24 May 2011



  • Ayşegül Sever (Assoc. Prof., Marmara University, Department of Political Science and International Relations)


  • Fulya Atacan (Prof., Yıldız Technical University, Department of Political Science and International Relations)
  • Seda Altuğ (Dr., Utrecht University)
  • Yüksel Taşkın (Assoc. Prof., Marmara University, Department of Political Science and International Relations)

Podcast of the Panel (in Turkish):

The second MURCIR Panel of 2011 was organized timely on the latest developments in the Middle East. The first speaker, Fulya Atacan, started her presentation by emphasizing the necessity to pay attention to the peculiar conditions of the individual countries in assessing the dynamics of the recent uprisings in the Middle East. In addition to the internal dynamics, she put emphasis on the significance of the roles played and wanted to be played by such international actors as the USA. Accordingly, the U.S. policy of “orderly transition” is imposed on the countries to control the latest transitions while paving the way for provisional military governments in Tunisia and Egypt, and various military interventions in Bahrain and Libya. Atacan particularly focused on the recent uprising in Egypt. She introduced the social background of those active and passive groups in the process. She reminded the curious absence of the most impoverished sectors of Egypt in the uprising. Atacan also focused on the internal dynamics of the Muslim Brotherhood and the possible actions that the organization can assume in the near future which seem to be crucial for a genuine democratization in Egypt.


Seda Altuğ discussed the reasons of the belated arrival of the wave of uprising to Syria. She presented a historical background that helped for the comprehension of the latest developments in Syria. She shared her argument that it is not ideologically and practically possible for the Asad regime to start any genuine democratization in Syria. She also reminded the strategy of the regime that tries to terrify the people with the risk of sectarian and ethnic conflict if they are overthrown. She highlighted on the organizational deficits of the democratic movement that could pose difficulties in creating a clear and unifying program for the opposition groups with diverse interests and backgrounds.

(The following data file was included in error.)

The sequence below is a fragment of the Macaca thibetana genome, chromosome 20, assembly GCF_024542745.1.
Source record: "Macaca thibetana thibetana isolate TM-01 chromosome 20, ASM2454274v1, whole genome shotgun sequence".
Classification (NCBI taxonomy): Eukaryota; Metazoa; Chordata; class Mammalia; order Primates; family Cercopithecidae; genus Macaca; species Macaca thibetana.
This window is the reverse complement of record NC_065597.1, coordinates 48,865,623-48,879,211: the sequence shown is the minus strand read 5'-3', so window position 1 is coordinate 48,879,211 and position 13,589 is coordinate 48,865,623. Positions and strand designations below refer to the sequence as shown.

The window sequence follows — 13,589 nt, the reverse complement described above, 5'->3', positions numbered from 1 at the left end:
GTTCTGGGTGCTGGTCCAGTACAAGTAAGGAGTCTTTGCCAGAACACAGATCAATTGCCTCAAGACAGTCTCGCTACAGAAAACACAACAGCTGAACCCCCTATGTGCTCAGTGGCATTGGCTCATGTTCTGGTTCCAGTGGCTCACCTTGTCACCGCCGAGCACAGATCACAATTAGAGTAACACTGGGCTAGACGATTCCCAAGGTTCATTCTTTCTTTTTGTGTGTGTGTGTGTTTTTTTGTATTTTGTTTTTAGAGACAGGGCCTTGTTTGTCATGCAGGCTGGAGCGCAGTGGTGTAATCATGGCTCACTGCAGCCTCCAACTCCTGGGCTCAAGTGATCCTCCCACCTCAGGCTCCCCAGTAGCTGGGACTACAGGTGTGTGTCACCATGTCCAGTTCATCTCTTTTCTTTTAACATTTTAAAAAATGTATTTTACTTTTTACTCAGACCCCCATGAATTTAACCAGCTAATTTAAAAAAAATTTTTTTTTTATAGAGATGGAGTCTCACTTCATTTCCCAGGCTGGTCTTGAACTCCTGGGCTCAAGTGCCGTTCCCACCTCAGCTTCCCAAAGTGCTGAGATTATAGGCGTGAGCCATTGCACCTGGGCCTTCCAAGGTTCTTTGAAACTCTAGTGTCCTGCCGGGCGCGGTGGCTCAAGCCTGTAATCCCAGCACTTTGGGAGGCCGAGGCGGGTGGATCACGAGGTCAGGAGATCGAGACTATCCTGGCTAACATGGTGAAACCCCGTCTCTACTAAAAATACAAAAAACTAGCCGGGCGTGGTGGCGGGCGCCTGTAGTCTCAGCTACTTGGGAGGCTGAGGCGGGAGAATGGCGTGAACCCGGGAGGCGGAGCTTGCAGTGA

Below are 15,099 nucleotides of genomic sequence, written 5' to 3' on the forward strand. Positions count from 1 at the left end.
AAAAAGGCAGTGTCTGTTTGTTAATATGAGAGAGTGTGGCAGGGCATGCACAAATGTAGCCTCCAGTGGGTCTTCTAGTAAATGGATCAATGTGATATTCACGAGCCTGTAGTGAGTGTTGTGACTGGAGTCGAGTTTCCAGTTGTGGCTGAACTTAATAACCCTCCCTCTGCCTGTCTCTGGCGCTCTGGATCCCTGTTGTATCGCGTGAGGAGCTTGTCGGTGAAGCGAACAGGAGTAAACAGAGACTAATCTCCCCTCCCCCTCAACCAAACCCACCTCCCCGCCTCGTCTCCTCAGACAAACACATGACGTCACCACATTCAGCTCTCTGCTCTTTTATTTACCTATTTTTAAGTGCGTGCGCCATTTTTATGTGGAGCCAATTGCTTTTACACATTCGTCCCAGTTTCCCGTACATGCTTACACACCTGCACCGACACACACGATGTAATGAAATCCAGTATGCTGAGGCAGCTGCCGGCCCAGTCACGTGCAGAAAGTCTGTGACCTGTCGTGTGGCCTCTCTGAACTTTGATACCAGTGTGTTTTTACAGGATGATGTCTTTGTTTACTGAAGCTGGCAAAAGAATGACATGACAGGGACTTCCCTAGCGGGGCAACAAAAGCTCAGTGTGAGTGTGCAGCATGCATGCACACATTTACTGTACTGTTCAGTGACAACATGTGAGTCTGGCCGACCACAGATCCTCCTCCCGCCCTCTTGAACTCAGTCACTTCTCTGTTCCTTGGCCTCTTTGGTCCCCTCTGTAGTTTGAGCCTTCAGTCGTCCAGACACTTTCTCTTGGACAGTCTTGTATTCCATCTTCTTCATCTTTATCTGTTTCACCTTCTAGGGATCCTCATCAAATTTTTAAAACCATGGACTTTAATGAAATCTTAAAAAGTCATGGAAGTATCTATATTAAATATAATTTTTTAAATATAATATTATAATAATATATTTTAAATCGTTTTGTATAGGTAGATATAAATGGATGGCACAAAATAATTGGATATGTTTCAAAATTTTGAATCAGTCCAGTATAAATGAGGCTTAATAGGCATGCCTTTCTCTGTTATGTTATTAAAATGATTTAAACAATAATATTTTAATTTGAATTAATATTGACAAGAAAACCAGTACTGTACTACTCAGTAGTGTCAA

Yüksel Taşkın discussed the latest developments in the Middle East from a theoretical perspective. In the light of the latest events, he examined and criticized the prevailing idea that the Middle East is an exception in the worldwide waves of democratization. He introduced several structural factors that could be put forward to understand the belatedness of the democratization in the region. He argued that strategic choices of such great powers as the USA and the UK have played significant roles in the weakening and destruction of the social and political actors that could have, otherwise, initiated genuine democratization. He then elaborated on a related phenomenon, the process of post-Islamism in the 2000s and the ongoing debates on the process. Finally, he presented some scenarios and projections about the possible ways of transition in the region.

This page updated by Research Center for International Relations on 29.02.2016 16:41:42